In popular Spanish memory, Granada came to hold a rather romanticised vision. The Spanish saying goes: “Quien no ha visto Granada, no ha visto nada,” meaning that one who has not seen Granada has not seen anything. Poets wrote about it, singers sang about it, and travelers walked about it. If Granada was a prize then Alhamra was its most precious possession. For centuries the Nasrid palace and the adjacent gardens have been a source of inspiration for artists, musicians, lovers, and historians. In the 19th century, Washington Irving helped to revive the popularity of Granada in the wider Western world through his still published travelogue: Tales of Alhamra. – Text and photos by Aurangzeb Haneef
Read the accompanying story ‘Granada, Alhamra and a love affair’
Situated strategically on a hill overlooking the city of Granada. Beneath the trees at the base of the hill flows river Darro. It makes a pathway along one of its sides which is lined with shops, bars and restaurants.<br><br>There are two theories about the name of Alhamra. First is that the hill appeared reddish due to the colour of its soil. The materials used for the construction of the complex also gave it a red look from a distance. Second theory is that the builders of Alhamra, the Nasrids belonged to the fam
Before Alhamra, the Nasrid court was located on the facing hill called Albaicín. The name is perhaps a distortion of Arabic Al-baziyyun or Al-baizin meaning the Falconers. One is immediately reminded of an old PTV serial “Shaheen” based on Nasim Hijazi’s novel which lamented the fall of the last Muslim state of Granada in Spain. A less interesting theory points the origin of this name to the people of Baeza who fled from the invading Christian armies and settled in some parts of this hill.<br><br>The old quarters o
A window overlooking Albaicín from the Oratory of the Mexuar (Arabic: Al-Mashwar), the Council Chamber. It is said that the last Moorish king of Granada, Abu Abdullah Muhammad XII (1460-1527) sighed as he was leaving Alhamra. His mother rebuked him in these famous words: “He should not cry like a woman for a place he could not defend like a man.”
Having successfully assisted the Catholic monarchs in their capture of Moorish Seville in 1248, the Nasrid king was called the victor (Arabic: ghalib) by some of his people in Granada. Conscious of the fact that the conquest had been over his fellow Muslims, he sadly reflected: “there is no victor but God (Arabic: wala ghaliba illallah).” From then onwards, this became the motto of the Nasrid dynasty.<br><br>White and blue stucco decoration with Mocárabes (honey-comb work) and Arabic inscriptions in the Council Cha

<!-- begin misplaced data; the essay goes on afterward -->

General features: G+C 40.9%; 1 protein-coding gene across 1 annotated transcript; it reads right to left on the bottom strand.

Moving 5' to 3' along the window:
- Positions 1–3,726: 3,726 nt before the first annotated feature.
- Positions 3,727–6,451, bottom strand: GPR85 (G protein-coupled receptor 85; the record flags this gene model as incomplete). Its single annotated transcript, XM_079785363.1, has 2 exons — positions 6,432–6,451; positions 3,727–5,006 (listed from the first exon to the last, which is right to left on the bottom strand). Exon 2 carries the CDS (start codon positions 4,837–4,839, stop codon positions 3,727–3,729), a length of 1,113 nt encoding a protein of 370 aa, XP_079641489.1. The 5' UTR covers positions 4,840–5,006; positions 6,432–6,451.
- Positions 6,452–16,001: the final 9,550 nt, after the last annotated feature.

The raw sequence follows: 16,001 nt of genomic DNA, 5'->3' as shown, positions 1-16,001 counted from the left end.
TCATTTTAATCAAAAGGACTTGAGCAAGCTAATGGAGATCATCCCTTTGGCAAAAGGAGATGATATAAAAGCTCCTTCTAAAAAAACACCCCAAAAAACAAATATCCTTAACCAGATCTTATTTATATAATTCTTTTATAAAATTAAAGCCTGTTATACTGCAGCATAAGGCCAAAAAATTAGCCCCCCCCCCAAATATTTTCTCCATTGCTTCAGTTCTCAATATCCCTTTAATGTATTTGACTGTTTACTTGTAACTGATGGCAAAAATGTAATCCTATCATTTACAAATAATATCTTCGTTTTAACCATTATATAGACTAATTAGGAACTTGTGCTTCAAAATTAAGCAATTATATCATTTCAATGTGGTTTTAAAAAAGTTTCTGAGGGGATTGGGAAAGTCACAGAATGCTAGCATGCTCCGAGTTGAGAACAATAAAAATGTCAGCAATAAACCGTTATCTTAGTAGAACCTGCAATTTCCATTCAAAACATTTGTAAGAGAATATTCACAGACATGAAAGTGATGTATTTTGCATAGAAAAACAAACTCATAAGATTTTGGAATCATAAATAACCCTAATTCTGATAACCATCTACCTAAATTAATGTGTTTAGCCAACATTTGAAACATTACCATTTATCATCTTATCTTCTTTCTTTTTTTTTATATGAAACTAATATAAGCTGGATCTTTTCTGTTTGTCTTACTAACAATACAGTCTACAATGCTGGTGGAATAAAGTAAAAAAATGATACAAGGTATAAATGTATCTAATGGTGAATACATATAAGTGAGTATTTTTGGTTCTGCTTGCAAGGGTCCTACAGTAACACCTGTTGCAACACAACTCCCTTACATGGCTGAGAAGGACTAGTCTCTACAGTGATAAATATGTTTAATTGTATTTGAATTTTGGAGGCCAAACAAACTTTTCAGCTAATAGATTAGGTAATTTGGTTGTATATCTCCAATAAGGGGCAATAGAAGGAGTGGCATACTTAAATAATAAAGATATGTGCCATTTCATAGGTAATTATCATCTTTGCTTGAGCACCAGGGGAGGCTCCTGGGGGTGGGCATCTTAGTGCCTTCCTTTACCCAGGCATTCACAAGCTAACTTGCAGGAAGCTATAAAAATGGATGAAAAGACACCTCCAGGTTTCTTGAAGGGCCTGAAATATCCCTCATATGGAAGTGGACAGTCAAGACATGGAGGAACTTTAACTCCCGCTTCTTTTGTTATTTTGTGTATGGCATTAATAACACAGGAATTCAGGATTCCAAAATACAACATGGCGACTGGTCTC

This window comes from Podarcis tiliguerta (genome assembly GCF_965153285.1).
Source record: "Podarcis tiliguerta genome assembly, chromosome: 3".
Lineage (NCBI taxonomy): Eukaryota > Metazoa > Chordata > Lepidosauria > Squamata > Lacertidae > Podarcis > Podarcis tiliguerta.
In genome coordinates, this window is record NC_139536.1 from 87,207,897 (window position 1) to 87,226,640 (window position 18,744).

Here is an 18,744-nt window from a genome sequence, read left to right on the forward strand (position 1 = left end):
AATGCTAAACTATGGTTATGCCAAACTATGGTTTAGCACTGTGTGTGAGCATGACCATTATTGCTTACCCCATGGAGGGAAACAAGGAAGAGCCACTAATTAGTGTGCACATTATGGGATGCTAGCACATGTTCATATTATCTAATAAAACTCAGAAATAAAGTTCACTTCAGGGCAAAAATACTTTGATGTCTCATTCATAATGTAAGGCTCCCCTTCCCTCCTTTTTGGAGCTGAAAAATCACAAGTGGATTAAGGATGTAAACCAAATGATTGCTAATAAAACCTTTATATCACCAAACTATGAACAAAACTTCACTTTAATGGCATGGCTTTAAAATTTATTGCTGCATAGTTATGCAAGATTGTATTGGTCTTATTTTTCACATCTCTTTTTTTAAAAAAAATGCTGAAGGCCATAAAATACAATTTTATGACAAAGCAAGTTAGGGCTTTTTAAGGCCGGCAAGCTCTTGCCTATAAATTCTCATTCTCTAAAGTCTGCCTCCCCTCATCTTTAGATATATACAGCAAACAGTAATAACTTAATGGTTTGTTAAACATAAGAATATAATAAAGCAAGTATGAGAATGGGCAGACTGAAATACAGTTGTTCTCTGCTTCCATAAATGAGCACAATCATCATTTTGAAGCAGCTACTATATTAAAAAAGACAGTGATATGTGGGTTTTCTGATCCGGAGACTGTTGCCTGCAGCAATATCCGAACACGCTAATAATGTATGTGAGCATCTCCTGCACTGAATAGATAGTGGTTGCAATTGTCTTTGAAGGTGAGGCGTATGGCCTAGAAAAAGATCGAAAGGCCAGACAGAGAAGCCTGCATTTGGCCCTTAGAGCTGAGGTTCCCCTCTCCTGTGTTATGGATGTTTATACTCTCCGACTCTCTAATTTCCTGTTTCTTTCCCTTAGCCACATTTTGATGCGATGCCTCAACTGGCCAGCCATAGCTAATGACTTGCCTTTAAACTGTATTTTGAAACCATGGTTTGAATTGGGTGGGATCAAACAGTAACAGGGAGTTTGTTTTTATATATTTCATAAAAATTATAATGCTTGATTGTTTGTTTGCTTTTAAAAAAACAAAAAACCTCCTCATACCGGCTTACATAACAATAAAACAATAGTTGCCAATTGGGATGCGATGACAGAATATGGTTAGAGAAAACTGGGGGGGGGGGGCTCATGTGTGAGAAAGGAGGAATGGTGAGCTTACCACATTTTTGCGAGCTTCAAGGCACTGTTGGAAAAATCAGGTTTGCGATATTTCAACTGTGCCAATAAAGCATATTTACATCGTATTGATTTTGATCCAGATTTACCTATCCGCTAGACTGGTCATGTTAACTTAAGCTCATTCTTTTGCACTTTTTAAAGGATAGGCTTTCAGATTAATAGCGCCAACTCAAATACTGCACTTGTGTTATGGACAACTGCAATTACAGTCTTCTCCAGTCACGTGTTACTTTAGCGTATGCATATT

In the Council Chamber one finds geometry and symmetry of an unending mosaic of glazed ceramic tiles strikingly juxtaposed with the fluidity and infiniteness of Arabic calligraphy, which repeats itself in a continuous loop: “Glory is God’s, Sovereignty is God’s, Power is God’s.”
The central arch and the interior wall of the entrance to the Golden Quarters (Pórtico del Cuarto Dorado). Intricate carvings on the two main walls of this quarter and reflection of light on these walls give the semblance of being surrounded by gold. The interior wall is replete with Nasrid motto while the arch declares “greatness is God’s,” “power is God’s,” and “sovereignty is God’s” in very small carvings. With such elaborate intermingling of forms it is difficult to distinguish the floral and geometrical patter
Paired windows in wooden grillwork with horseshoe arches are a common occurrence throughout the palace. This pair looks over the Golden Quarters and the gaze naturally centers upon the marble fountain in the middle of the floor.
Even the water in this courtyard is made of Gold. Water and light have important functions in the architectural genius. Cold water reaches the palace, as well as the city of Granada, from nearby mountains in aqueducts. It runs in specially made pathways through the palace and keeps it cool during the scorching summers. Traveling water adds to the overall lightness, fluidity, and connectivity of the surroundings.
Imagine there is a lamp inside this niche. Imagine that when darkness is set the King kneels beside this niche at the entrance to Courtyard of the Myrtles, indulges in prayer and meditates upon this poetical invocation carved on the niche:<br><br>O my Certitude! O my Hope!<br><br>You are my Anticipation, you are!<br><br>Conclude my work with goodness!<br><br>So, with the prophet, the sender of my message<br><br>Conclude my work with goodness!<br><br>O my Certitude! O my Hope!<br><br>You are my Anticipation, you are